How I Asked Strangers to Let Me Stay in Overnight

This is what essentially Couchsurfing about.

Back in January-February of 2016, I was making a round across Western Europe with one-week travel through the towns of Cabo Verde in between. The only affordable way back from Cabo Verde to Minsk was through Lisbon, then Eindhoven and then Vilnius. So without further search, I’ve bought the tickets and started to look for accommodations.

The accommodation is Lisbon was always very affordable. Even when there is a carnival or a social event, finding a nice and cheap hostel is not a problem.

In Vilnius, I wasn’t going to stay at all, since the train to Minsk was departing in 3 hours after the plane arrives.

Suddenly I’ve figured out that Eindhoven didn’t have anything below 100 euros per night. Can you imagine? One freaking hundred euros! For what? For one bed for one night!

Nevertheless, the tickets had already been bought and I had to deal with it somehow. Luckily I’ve heard a lot about Couchsurfing, although haven’t tried it before. But it seemed the only way. I’ve also realized that it would really be nice experience to meet somebody from the locals. Indeed, a cool authentic trip. So I’ve registered on the site and started searching.

The first thing I’ve figured out is that I don’t know what Couchsurfing is really about. Well, yes, I’ve read 10-20 posts on WordPress by tag CouchSurfing, all from young women, said Couchsurfing is easy. I’d rather say it’s easy when you’re a nice young girl.

So, getting information from WordPress didn’t help and I’ve started my own attempts. I’ve registered on the site, filled the info fields and started looking for the hosts.

The first host whom I wrote was a small young family. I wrote something like this:

Hello,

We are blah blah from blah blah. We like travelling and always try to travel as much a possible.

We like meeting new people and are always happy to get acquainted with somebody. Blah blah, *a funny story about meeting people in some of the travels*.

We haven’t tried Couchsurfing before, but we’d like to try, because staying with somebody is always more interesting than staying in a hotel. Blah blah blah, some words of appreciation.

In a day, I’ve got a refuse message saying they can’t accommodate us.

I’ve gone on with writing basically the same request to one more guy. I’ve got declined in a day because he’s going on a journey and will be out of the town.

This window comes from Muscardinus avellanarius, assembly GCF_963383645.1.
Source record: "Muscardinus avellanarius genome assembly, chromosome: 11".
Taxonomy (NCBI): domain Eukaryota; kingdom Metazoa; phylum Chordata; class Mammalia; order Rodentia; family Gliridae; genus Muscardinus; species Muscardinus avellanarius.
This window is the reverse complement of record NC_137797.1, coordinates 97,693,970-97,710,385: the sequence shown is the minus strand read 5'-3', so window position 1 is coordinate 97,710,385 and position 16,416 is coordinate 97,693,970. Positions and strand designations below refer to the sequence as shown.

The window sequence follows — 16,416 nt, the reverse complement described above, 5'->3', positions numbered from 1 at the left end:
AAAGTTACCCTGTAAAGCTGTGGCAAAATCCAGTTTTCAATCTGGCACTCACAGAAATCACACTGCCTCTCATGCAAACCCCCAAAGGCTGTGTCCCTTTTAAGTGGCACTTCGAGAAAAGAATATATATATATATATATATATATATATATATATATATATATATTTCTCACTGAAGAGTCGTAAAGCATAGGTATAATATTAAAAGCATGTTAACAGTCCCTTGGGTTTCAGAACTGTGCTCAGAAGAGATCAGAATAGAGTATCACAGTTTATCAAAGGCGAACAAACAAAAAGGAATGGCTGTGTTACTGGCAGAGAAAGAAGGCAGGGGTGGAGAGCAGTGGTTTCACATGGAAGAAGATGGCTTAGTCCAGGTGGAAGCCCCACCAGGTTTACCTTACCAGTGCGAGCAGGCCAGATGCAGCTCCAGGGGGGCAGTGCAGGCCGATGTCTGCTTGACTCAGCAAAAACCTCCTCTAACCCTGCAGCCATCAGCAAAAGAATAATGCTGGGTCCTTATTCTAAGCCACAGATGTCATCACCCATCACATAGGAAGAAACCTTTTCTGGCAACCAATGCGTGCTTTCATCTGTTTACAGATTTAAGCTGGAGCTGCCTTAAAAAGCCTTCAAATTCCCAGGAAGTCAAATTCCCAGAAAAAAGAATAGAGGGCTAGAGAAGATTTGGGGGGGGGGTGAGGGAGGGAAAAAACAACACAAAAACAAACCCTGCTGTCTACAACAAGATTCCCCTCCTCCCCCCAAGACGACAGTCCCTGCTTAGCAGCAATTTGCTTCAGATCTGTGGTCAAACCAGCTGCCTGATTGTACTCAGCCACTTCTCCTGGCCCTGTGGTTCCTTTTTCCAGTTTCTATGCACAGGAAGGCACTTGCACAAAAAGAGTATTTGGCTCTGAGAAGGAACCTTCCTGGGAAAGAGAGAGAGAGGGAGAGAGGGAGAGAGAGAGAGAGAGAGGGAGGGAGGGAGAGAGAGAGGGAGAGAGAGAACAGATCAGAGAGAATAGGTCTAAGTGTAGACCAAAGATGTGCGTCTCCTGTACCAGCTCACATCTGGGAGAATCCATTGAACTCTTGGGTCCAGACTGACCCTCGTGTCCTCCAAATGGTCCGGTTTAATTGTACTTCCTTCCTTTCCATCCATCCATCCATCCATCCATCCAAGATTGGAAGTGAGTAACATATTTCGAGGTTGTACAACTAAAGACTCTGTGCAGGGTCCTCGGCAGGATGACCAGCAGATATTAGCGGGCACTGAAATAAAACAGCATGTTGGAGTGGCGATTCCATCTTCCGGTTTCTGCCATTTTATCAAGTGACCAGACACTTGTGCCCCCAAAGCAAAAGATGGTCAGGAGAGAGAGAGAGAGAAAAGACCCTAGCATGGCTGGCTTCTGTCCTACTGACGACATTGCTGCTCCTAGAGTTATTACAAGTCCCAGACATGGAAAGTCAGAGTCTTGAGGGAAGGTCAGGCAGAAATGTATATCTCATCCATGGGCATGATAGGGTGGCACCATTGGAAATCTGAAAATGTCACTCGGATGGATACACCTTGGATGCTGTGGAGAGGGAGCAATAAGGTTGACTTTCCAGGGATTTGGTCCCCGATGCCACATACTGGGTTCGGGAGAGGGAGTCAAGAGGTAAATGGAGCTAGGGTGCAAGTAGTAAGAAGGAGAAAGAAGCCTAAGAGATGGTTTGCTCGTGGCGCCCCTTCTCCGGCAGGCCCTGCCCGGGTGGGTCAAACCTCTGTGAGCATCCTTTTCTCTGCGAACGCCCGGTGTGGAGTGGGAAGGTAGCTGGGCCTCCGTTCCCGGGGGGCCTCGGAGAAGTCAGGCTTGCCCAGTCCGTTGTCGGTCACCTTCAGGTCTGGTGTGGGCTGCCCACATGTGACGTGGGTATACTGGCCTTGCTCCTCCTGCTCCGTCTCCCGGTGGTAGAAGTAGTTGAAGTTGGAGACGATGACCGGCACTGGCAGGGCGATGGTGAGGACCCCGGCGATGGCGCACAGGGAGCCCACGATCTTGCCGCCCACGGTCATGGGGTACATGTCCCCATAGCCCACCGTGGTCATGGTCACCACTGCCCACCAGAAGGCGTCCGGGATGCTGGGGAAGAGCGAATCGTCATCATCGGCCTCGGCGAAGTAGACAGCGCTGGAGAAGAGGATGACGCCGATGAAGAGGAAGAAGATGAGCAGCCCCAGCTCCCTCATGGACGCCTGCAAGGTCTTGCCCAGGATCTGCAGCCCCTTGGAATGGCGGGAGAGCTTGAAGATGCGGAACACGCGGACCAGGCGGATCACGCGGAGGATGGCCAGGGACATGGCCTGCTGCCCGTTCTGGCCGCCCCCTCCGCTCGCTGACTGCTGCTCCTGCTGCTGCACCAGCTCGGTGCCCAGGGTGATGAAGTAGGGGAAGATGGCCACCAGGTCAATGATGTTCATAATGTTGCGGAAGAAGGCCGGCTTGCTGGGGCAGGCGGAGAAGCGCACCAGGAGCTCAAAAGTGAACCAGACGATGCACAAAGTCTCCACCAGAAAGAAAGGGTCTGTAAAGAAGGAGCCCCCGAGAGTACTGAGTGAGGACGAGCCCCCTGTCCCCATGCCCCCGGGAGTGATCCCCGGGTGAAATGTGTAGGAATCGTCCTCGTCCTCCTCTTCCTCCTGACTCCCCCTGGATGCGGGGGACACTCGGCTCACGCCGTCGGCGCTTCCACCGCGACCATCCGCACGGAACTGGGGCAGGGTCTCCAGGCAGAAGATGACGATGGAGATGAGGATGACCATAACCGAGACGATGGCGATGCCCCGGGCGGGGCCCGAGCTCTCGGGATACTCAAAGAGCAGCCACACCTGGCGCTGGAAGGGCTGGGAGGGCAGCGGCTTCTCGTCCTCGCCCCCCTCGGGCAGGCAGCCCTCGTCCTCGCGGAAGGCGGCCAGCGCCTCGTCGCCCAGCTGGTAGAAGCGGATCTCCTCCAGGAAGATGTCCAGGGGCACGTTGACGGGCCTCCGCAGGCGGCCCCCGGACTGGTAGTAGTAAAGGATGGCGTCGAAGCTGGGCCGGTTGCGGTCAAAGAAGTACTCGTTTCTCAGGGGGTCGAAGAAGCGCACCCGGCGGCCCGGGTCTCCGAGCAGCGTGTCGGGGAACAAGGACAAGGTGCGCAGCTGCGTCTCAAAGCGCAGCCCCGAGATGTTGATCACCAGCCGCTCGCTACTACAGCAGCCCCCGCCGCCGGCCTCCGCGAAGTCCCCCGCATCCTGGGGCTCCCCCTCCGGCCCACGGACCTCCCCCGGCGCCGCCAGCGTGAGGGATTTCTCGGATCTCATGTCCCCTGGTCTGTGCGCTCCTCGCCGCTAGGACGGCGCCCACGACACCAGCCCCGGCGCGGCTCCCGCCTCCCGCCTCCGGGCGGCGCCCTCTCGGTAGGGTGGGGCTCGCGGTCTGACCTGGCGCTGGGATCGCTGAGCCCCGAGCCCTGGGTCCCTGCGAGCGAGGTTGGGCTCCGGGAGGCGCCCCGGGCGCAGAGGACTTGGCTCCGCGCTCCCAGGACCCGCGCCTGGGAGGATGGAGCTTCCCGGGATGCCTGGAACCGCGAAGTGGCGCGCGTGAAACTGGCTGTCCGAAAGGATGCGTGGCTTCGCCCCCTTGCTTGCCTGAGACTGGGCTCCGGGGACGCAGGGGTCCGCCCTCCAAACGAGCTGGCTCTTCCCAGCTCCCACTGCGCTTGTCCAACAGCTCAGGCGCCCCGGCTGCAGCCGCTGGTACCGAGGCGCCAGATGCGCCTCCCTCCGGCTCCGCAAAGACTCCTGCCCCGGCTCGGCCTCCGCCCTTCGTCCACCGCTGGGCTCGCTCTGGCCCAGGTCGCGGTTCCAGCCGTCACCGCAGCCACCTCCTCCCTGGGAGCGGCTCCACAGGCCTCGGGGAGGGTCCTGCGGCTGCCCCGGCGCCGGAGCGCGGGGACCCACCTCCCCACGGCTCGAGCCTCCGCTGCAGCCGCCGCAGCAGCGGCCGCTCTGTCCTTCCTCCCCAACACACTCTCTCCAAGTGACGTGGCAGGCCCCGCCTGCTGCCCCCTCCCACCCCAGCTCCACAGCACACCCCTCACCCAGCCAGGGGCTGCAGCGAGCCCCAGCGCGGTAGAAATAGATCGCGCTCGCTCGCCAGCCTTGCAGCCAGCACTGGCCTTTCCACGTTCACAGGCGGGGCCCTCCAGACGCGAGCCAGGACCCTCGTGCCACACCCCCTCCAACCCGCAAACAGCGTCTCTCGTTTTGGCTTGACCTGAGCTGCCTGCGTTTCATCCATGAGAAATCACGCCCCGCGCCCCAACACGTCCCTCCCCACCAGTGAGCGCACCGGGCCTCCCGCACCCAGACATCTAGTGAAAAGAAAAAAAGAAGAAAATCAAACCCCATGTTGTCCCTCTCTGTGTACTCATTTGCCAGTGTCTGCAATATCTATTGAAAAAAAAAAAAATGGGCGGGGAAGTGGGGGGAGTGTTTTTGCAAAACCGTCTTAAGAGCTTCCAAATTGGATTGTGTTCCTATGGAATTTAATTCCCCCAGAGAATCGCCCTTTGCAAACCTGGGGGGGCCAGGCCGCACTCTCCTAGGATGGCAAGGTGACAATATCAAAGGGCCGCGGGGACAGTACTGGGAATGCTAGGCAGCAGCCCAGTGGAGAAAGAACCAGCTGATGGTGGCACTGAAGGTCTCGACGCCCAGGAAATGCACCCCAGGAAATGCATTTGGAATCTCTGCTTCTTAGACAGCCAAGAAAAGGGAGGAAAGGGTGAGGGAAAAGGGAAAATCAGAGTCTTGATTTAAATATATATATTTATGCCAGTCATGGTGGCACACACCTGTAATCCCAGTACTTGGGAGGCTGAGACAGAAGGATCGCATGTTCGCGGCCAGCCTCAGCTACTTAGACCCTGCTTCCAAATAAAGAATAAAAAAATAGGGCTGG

After getting two declines I’ve decided to rethink the strategy of sending requests. I’ve pointed out that I basically have two problems:

  • My profile info is probably too boring / not interesting for the hosts to read;
  • My request messages doesn’t contain what the hosts probably want to see;

So I’ve decided to change the couch request a bit in order to ensure that we will be good guests. The next one looked like this:

Hi (name),

We are blah blah from blah blah. We like travelling and always try to travel as much as possible. We are students and study in blah blah.

We like meeting new people and are always happy to get acquainted with somebody. Blah blah, *a funny story about meeting people in some of the travels*.

We haven’t tried Couchsurfing before, but we’d like to try, because staying with somebody is always more interesting than staying in a hotel. Blah blah blah, some words of appreciation.

We don’t drink/smoke, blah blah we will be good guests.

I’ve got once more refused with this message in about a day.

Then I’ve tried the similar request for one more guy and didn’t get neither accept nor refuse message. I’ve waited for a few days, and then wrote a message with a content like “It seems you can’t accept us, so I think we should better ask somebody else”. After that I’ve quickly got an answer “Yes, good luck with your searches”.

Something wasn’t right, so I’ve started to think about refusal reasons again.

Last time, I’ve changed my couch request. This time I’ve decided to change both, my profile info and my couch request.

The issue with the profile info was that it was shorter than average and perhaps it was boring. So I wrote more about my hobbies and thoughts.